return trim($decrypttext);

And to call it:

$str = "My secret String";

$converter = new Encryption;
$encoded = $converter->encode($str );
$decoded = $converter->decode($encoded);    

echo "$encoded<p>$decoded";

Solution 3

Security warning: This code is not secure.

working example

define('SALT', 'whateveryouwant'); 

function encrypt($text) 
    return trim(base64_encode(mcrypt_encrypt(MCRYPT_RIJNDAEL_256, SALT, $text, MCRYPT_MODE_ECB, mcrypt_create_iv(mcrypt_get_iv_size(MCRYPT_RIJNDAEL_256, MCRYPT_MODE_ECB), MCRYPT_RAND)))); 

function decrypt($text) 
    return trim(mcrypt_decrypt(MCRYPT_RIJNDAEL_256, SALT, base64_decode($text), MCRYPT_MODE_ECB, mcrypt_create_iv(mcrypt_get_iv_size(MCRYPT_RIJNDAEL_256, MCRYPT_MODE_ECB), MCRYPT_RAND))); 

$encryptedmessage = encrypt("your message"); 
echo decrypt($encryptedmessage); 

Solution 4

One thing you should be very aware of when dealing with encryption:

Trying to be clever and inventing your own thing usually will leave you with something insecure.

You'd probably be best off using one of the cryptography extensions that come with PHP.

Solution 5

Securiy Warning: This code is insecure. In addition to being vulnerable to chosen-ciphertext attacks, its reliance on unserialize() makes it vulnerable to PHP Object Injection.

To handle a string / array I use these two functions:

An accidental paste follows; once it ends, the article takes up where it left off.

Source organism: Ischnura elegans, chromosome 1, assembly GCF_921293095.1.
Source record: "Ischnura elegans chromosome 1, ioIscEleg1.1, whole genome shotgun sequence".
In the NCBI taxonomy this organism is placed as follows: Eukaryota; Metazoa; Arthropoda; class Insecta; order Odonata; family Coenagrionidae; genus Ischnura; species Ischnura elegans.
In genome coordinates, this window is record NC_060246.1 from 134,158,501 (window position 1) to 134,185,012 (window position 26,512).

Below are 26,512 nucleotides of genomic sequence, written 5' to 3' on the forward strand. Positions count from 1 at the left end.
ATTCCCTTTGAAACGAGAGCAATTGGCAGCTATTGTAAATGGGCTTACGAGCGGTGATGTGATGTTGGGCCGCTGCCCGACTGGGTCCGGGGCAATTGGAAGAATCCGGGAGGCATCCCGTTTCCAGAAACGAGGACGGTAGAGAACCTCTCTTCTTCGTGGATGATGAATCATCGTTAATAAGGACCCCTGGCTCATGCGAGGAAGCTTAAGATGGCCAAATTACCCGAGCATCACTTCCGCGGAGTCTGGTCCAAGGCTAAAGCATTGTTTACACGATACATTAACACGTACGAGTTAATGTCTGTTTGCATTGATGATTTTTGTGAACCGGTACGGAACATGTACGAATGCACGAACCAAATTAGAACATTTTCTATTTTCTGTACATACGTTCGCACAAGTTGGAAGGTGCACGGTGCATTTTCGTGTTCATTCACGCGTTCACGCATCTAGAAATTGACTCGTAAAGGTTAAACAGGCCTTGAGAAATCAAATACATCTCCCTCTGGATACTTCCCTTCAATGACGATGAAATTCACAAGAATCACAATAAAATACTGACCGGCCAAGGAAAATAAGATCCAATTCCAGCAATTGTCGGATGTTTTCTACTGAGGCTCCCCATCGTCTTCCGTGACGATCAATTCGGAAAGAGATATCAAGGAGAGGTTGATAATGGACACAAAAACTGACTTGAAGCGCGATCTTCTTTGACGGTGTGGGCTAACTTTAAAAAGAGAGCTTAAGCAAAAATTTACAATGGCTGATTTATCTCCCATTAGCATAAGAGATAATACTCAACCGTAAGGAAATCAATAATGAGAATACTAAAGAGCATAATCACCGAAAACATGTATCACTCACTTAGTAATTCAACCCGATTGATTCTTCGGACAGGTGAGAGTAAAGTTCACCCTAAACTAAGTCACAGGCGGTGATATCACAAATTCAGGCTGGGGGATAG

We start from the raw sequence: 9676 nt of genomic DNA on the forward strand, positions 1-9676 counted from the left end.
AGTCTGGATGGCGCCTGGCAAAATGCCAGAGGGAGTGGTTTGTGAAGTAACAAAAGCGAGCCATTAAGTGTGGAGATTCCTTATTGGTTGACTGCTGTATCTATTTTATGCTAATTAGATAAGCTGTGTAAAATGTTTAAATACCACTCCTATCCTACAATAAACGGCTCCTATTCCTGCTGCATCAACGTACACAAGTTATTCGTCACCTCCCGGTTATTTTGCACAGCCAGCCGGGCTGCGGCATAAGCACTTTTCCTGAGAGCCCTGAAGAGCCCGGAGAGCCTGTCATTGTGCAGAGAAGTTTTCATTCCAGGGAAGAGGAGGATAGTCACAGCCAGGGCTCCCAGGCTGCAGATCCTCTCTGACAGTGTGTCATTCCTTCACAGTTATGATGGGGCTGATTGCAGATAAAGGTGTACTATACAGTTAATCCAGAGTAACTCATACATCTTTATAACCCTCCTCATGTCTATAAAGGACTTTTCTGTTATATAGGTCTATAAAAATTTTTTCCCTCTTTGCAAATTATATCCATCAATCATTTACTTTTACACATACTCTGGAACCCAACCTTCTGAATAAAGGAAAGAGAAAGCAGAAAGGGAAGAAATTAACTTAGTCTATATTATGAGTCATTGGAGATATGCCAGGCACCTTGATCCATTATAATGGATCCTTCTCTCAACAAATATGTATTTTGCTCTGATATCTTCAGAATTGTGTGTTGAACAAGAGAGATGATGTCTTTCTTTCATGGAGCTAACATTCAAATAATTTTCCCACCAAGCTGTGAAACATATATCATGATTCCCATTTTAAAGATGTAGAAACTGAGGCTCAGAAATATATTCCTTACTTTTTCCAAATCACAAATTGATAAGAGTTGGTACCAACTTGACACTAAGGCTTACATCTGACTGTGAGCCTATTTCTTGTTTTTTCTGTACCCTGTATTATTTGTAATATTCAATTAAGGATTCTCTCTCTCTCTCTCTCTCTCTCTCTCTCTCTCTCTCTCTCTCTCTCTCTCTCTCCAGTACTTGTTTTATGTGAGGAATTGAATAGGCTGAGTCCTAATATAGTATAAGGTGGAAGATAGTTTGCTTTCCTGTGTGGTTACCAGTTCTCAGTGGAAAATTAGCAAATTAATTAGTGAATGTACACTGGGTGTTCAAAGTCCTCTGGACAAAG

function encryptStringArray ($stringArray, $key = "Your secret salt thingie") {
 $s = strtr(base64_encode(mcrypt_encrypt(MCRYPT_RIJNDAEL_256, md5($key), serialize($stringArray), MCRYPT_MODE_CBC, md5(md5($key)))), '+/=', '-_,');
 return $s;

function decryptStringArray ($stringArray, $key = "Your secret salt thingie") {
 $s = unserialize(rtrim(mcrypt_decrypt(MCRYPT_RIJNDAEL_256, md5($key), base64_decode(strtr($stringArray, '-_,', '+/=')), MCRYPT_MODE_CBC, md5(md5($key))), "\0"));
 return $s;

It's flexible as in you can store/send via URL a string or array because the string/array is serialzed before encryption.

Solution 6

This will only give you marginal protection. If the attacker can run arbitrary code in your application they can get at the passwords in exactly the same way your application can. You could still get some protection from some SQL injection attacks and misplaced db backups if you store a secret key in a file and use that to encrypt on the way to the db and decrypt on the way out. But you should use bindparams to completely avoid the issue of SQL injection.

If decide to encrypt, you should use some high level crypto library for this, or you will get it wrong. You'll have to get the key-setup, message padding and integrity checks correct, or all your encryption effort is of little use. GPGME is a good choice for one example. Mcrypt is too low level and you will probably get it wrong.

Solution 7

Check out mycrypt(): http://us.php.net/manual/en/book.mcrypt.php

And if you're using postgres there's pgcrypto for database level encryption. (makes it easier to search and sort)

Solution 8

The best idea to encrypt/decrypt your data in the database even if you have access to the code is to use 2 different passes a private password (user-pass) for each user and a private code for all users (system-pass).


  1. user-pass is stored with md5 in the database and is being used to validate each user to login to the system. This user-pass is different for each user.
  2. Each user entry in the database has in md5 a system-pass for the encryption/decryption of the data. This system-pass is the same for each user.
  3. Any time a user is being removed from the system all data that are encrypted under the old system-pass have to be encrypted again under a new system-pass to avoid security issues.